March newsletter

New students, staff, website and one wānanga you won’t want to miss.

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Hands and plant

Ngā Pī Ka Rere in capable hands, says departing lead

April will see a change for Ngā Pī Ka Rere, with Aisling Rayne and Symon Palmer joining Helen Warburton in leadership, while Kathryn McRae steps away. Find out more . . .

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Maddie Marshall

Maddie Marshall, plant trade network modeller

A big part of our biosecurity system is being prepared – something Maddie Marshall knows all about from her PhD research.

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New students

Five new students join Risk Assessment & Ecosystem Impacts

We are welcoming five new students to Ngā Rākau Taketake theme Risk Assessment & Ecosystem Impacts! Meet them and find out more about what they’ll be studying.

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Interactive display

Provoking possibilities for stronger relationships with nature

Scientific information tends to be distributed as neatly packaged facts with simplified stories. This can be effective at raising awareness of issues, but it can also make solutions seem simpler than they are – people are then left wondering why change isn’t happening faster.

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Stepping up: Mark Harvey joins co-leadership of Mobilising for Action

As we thank Tash for her services in co-leading Theme 2 – Mobilising for Action, we are also excited to welcome Mark Harvey (Mātāwaka no Ngāti Toa) to the co-leadership role! Here’s what Mark has to say about his passion for the theme and what he hopes to accomplish as co-lead.

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Stepping down: Natasha Tassell-Matamua moving from co-lead to researcher for Theme 2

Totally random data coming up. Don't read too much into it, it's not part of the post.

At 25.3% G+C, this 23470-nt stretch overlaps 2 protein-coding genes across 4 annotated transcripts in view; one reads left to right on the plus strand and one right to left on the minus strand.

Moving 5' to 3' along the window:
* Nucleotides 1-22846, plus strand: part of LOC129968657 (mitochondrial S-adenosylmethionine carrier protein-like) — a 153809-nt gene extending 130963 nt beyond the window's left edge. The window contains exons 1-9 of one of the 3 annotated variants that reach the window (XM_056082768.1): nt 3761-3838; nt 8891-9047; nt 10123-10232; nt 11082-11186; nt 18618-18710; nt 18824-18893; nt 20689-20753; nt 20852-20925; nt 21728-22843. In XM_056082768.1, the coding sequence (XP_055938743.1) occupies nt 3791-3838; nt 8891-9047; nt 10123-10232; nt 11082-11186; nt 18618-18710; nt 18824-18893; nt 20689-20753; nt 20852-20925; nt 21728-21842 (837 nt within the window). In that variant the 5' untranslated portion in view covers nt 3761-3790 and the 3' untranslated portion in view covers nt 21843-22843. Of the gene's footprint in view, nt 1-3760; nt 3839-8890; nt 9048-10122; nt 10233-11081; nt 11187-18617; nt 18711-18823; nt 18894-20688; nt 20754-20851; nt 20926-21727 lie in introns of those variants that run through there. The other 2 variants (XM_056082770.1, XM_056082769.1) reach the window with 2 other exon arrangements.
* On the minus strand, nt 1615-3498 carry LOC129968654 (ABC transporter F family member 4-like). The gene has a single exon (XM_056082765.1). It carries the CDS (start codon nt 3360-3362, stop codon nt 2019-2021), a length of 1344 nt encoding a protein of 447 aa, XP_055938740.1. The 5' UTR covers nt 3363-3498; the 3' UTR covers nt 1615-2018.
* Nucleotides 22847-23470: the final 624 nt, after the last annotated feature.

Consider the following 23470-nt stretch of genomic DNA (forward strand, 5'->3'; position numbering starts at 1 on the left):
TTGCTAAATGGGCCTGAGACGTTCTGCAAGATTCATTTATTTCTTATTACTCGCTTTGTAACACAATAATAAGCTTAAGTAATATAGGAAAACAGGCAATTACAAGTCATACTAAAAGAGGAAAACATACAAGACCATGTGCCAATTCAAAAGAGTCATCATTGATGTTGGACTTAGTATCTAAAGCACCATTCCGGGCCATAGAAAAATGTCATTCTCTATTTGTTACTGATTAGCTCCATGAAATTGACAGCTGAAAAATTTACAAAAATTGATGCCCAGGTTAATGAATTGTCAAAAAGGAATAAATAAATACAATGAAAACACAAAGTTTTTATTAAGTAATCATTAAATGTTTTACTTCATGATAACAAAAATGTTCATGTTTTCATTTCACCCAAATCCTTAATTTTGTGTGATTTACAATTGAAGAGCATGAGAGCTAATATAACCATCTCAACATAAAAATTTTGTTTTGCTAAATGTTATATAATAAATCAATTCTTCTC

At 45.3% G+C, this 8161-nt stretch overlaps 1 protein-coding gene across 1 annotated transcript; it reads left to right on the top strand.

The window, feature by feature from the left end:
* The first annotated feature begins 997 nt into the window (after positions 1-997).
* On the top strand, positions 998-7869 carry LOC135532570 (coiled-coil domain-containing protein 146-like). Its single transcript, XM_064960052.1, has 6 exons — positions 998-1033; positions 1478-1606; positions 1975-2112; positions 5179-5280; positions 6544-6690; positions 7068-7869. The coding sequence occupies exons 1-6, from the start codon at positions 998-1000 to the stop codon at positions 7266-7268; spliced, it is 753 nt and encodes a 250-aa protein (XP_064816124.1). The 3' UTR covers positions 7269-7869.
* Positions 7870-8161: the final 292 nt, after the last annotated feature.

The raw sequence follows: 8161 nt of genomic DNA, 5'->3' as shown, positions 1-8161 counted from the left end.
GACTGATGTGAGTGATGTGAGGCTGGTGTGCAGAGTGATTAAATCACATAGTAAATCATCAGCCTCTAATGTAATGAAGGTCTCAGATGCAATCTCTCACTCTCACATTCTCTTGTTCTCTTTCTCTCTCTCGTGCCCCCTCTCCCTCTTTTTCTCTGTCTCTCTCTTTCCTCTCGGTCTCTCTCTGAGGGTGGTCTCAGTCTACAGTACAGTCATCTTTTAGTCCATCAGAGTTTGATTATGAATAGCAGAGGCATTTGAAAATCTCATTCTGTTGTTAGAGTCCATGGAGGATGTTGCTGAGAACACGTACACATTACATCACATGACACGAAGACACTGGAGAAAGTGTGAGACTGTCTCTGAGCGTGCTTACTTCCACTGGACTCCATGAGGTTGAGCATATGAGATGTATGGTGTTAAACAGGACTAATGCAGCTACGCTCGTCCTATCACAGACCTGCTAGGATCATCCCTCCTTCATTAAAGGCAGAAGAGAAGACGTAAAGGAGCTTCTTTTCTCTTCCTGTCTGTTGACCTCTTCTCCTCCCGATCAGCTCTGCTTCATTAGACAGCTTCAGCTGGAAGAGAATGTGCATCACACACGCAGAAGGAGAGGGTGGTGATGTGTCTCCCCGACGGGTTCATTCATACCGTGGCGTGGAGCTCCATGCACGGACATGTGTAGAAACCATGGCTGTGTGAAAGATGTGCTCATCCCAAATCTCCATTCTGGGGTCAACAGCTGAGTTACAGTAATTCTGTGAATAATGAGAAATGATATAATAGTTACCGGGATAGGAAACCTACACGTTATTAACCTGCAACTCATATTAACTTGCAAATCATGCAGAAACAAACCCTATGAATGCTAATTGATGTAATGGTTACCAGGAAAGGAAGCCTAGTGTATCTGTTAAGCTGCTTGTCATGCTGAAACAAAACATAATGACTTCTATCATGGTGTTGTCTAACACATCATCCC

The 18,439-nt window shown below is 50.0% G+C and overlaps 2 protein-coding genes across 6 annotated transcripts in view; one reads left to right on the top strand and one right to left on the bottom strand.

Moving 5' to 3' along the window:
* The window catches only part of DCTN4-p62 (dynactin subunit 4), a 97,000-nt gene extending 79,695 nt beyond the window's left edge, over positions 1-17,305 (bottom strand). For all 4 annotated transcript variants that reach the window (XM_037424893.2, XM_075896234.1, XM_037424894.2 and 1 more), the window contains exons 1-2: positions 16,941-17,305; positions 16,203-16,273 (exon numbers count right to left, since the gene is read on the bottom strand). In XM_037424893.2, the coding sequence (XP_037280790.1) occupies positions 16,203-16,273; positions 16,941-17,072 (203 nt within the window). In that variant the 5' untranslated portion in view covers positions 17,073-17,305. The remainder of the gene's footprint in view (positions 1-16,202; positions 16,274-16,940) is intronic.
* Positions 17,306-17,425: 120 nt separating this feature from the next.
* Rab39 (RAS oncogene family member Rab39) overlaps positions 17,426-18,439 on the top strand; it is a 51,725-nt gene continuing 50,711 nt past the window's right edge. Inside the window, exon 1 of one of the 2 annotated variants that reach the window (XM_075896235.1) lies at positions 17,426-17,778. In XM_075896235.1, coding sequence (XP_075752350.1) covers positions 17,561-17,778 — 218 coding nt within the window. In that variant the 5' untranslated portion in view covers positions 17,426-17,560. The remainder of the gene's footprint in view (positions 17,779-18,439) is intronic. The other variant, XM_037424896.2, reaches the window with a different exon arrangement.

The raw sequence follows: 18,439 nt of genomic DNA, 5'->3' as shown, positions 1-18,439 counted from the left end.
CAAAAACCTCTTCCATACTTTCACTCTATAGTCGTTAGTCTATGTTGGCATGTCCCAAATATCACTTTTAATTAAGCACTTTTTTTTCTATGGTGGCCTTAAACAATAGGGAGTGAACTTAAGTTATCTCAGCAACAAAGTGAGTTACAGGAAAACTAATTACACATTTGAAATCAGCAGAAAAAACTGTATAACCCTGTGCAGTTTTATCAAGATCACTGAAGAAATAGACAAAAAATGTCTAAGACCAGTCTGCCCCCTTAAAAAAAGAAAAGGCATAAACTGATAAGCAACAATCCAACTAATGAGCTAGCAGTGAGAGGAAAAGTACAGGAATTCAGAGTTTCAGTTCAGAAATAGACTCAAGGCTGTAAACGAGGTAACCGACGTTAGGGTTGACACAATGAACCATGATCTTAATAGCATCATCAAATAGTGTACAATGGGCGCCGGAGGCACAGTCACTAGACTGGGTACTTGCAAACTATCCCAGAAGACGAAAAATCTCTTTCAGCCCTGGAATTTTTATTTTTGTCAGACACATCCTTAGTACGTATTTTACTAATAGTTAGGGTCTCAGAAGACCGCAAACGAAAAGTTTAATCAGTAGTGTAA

Natasha Tassell-Matamua is stepping down as co-lead for Theme 2 – Mobilising for action. But don’t worry, she isn’t going far! She’ll continue in a research capacity for several projects within the theme. Here’s what she has to say about this transition.

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February newsletter

Ecological impacts of climate change, Māori views on pest control and more . . .

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Genome puzzle

Phytophthora agathidicida genome reboot

A team at Massey University, in collaboration with researchers at Scion, Plant and Food Research, Victoria University of Wellington and the University of Oregon, has built what appears to be the first chromosome-level Phytophthora genome assembly in the world.

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Paint shaker

Alana Thurston, shaking things up for kauri dieback detection

Last year, NRT funding was used to purchase a critical piece of lab equipment – a commercial paint can shaker.

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